Sunday, November 11, 2007

Making A Difference

Heksher Tzedek: A concept whose time has come, a concept being recognized as significant throughout the Jewish world. From the Jewish Daily Forward "Forward 50":

Pessimists have been warning for decades that as younger generations of Jews continued their acculturation into the American mainstream, those at the leading edge of the drift would float away from Jewish identity, leaving a smaller but more committed core. Optimists, if that’s the right word, predicted that the younger, more acculturated Jews wouldn’t disappear from the scene; rather, their Jewish identities would evolve in new and unpredictable ways, leaving the Jewish community as many small communities, with less and less identifiably in common.

This year’s Forward 50 list shows what look to us, at least, like clear signs of continental drift. When we sat down to take a long look at the community, what we found was not a hardening core surrounded by an evanescent periphery, but numerous pockets of identity taking shape on the landscape, most showing clear signs of solidity, but most quite disconnected from ― even unaware of ― the others. The list that emerged from our efforts reflects that changing topography.

The Forward 50 is not based on a scientific study or survey. The list is compiled each year by the Forward’s staff, based on what we have reported over the past year, what we have heard from community members speaking about other community members and whatever objective signposts ― rising or falling budgets, book sales, published buzz, adoption of new laws or proposals ― can be deemed to indicate public influence.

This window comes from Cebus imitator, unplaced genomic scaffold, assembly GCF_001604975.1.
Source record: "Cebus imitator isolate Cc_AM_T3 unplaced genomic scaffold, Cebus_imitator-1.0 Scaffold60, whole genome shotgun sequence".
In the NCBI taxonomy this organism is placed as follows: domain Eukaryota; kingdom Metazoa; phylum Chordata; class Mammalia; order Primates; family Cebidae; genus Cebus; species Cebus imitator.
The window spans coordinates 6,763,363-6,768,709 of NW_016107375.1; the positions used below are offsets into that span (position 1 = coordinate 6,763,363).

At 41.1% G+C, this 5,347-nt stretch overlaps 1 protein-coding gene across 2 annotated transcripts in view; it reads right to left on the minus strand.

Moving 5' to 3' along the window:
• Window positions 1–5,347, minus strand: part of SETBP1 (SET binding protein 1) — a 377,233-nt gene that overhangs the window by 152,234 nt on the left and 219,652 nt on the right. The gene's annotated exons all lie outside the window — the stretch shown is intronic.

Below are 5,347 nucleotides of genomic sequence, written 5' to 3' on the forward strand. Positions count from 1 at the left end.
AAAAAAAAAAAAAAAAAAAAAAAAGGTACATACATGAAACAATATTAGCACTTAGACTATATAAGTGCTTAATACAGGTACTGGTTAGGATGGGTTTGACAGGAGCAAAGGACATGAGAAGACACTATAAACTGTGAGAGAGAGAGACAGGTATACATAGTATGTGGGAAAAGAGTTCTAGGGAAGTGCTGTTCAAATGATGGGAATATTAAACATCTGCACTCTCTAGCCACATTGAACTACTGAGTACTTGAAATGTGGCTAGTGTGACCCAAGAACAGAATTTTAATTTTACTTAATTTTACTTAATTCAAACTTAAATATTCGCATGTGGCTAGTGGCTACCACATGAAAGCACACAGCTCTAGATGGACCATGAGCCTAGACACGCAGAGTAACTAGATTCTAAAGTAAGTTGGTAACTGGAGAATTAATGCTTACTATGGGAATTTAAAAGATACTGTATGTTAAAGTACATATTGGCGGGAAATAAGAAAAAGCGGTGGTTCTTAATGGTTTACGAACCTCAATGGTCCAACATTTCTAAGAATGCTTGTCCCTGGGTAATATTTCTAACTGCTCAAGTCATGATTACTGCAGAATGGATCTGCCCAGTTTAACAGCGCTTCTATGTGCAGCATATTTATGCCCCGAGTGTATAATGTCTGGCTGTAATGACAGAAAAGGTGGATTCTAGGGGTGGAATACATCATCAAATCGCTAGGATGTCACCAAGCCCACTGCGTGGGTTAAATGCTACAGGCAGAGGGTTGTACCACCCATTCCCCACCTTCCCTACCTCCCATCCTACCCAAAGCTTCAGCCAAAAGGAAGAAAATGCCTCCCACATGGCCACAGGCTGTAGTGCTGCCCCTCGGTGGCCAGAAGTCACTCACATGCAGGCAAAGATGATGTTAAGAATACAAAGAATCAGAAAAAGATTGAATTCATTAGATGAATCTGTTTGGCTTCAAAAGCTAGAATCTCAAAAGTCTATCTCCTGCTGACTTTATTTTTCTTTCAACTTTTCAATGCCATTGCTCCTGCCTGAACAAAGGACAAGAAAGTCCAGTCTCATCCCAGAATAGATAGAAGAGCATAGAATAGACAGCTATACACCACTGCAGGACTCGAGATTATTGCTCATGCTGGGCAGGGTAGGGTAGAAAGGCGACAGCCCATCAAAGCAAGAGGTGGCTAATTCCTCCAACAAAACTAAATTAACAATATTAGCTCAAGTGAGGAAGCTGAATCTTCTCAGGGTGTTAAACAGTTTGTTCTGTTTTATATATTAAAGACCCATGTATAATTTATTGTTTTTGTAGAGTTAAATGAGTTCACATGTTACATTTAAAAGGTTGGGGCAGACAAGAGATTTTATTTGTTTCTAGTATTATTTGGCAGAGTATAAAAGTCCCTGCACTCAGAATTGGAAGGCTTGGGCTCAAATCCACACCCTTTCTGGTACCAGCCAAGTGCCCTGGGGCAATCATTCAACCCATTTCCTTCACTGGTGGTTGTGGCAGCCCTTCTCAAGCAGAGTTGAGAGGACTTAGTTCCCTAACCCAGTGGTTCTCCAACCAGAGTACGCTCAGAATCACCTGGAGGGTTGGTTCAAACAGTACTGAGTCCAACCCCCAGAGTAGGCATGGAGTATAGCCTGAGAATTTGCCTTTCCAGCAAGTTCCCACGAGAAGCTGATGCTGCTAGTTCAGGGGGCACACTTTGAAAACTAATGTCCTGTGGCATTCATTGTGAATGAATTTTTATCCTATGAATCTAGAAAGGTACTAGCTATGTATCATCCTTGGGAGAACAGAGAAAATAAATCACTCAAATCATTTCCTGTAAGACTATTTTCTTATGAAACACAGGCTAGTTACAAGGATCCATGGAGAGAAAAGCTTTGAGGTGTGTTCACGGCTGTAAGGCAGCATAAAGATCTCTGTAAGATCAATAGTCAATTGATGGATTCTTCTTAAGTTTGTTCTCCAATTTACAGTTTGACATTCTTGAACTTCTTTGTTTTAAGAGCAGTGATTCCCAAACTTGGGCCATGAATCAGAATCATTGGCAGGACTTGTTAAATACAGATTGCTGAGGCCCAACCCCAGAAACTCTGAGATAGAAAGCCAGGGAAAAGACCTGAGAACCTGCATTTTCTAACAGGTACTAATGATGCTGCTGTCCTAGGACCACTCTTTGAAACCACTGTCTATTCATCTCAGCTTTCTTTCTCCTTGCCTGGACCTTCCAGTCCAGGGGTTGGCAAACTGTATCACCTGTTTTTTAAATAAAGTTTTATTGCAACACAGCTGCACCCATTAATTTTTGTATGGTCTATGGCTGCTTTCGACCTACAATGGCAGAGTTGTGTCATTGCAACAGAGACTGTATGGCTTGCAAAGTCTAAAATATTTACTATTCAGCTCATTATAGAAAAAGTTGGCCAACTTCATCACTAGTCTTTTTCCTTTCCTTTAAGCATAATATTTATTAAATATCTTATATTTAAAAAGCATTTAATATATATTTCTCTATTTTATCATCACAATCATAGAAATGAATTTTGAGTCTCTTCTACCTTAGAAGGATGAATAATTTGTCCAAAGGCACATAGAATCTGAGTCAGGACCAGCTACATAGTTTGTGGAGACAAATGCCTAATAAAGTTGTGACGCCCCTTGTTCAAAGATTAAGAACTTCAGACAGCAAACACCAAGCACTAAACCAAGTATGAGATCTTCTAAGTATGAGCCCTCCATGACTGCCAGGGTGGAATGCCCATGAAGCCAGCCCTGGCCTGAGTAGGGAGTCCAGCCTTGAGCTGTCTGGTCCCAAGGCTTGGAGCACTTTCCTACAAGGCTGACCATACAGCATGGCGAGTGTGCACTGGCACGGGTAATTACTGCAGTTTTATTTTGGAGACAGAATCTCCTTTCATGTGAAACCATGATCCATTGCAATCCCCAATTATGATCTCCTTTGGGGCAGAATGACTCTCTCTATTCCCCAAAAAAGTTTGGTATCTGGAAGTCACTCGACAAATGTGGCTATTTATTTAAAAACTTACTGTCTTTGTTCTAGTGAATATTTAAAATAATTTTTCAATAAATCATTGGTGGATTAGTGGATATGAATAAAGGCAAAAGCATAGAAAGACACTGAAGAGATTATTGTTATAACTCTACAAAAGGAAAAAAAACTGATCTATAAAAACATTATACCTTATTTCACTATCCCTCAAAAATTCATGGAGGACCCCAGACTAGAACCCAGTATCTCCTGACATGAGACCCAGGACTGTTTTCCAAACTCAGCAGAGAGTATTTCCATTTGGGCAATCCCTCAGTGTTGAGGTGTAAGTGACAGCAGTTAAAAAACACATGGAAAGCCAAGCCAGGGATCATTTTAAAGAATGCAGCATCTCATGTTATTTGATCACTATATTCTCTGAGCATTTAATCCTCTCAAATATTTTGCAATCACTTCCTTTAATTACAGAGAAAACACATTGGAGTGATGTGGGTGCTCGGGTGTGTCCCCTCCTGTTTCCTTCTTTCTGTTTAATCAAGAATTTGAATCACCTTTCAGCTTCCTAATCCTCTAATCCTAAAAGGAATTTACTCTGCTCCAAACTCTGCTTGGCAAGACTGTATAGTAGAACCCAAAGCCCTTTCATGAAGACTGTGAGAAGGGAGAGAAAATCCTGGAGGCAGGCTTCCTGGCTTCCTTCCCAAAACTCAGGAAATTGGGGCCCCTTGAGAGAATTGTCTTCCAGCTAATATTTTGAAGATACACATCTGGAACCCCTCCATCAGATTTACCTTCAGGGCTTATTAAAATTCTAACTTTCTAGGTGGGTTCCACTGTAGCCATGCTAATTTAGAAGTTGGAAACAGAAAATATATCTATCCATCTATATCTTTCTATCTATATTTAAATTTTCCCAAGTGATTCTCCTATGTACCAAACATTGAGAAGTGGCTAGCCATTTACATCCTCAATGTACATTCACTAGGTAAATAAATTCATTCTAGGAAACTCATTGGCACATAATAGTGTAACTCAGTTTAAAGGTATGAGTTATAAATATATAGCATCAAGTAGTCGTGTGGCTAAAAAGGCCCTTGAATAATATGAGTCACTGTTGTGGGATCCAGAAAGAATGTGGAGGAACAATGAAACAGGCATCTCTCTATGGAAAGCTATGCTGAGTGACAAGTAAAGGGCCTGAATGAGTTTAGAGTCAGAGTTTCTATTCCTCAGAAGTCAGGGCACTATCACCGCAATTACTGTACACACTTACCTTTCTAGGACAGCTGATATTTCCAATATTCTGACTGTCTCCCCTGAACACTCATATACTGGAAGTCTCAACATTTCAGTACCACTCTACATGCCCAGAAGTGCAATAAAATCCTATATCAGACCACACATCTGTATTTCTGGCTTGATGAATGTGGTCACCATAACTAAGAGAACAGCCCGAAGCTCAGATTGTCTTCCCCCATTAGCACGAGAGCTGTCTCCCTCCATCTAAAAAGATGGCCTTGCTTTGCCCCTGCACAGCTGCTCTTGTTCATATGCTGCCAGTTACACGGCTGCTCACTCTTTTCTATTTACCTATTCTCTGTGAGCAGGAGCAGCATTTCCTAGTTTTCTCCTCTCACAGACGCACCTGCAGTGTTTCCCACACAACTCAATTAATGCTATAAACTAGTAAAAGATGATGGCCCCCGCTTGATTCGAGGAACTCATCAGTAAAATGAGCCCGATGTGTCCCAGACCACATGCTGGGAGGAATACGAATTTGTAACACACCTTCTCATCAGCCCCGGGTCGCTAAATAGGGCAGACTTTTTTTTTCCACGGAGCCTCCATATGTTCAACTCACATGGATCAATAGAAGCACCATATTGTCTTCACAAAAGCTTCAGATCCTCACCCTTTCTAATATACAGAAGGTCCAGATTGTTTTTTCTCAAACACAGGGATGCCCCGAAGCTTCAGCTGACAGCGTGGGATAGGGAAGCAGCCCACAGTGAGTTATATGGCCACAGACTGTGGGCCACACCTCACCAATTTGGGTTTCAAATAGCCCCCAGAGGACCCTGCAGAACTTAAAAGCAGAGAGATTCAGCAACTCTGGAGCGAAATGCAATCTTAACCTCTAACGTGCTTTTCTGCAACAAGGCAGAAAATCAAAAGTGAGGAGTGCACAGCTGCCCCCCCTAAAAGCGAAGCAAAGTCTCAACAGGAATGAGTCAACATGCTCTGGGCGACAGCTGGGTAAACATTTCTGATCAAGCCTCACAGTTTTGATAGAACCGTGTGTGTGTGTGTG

Membership in the 50 doesn’t mean that the Forward endorses what these individuals do or say. We’ve chosen them because they are doing and saying things that are making a difference in the way American Jews, for better or worse, view the world and themselves. Not all these people have put their energies into the traditional frameworks of Jewish community life, but they all have embodied the spirit of Jewish action as it is emerging in America, and all of them have left a mark…..

(listed under Religion)

Morris Allen
Until last year, Rabbi Morris Allen was known mostly as a local congregational rabbi and promoter of Jewish social justice efforts in the Minnesota Twin Cities area. That all changed when Allen decided to plunge headfirst into the billion-dollar kosher food industry. Prompted by a report in the Forward on working conditions at an Iowa kosher slaughterhouse, Allen pushed the Conservative movement to form a committee to look into the ethical and environmental implications of kosher food. The committee began its work by visiting the Iowa plant, the nation’s largest kosher slaughterhouse, where Allen and others interviewed immigrant workers. Soon after, Allen announced the creation of Conservative Judaism’s Tzedek Hechsher or Justice Certification, a bold new effort to certify kosher food that is produced with ethical considerations in mind. For years, kosher food certification has been dominated by Orthodox authorities, and Allen sees the Tzedek Hechsher as a way of re-engaging Conservative Jews and his own congregants with the spiritual implications of the food they eat. This, not surprisingly, has won Allen the ire of many in the Orthodox world. Questions remain as to just how the new certification would work ― and it is clear that in this case the devil will be in the details. But Allen’s energies show no sign of flagging.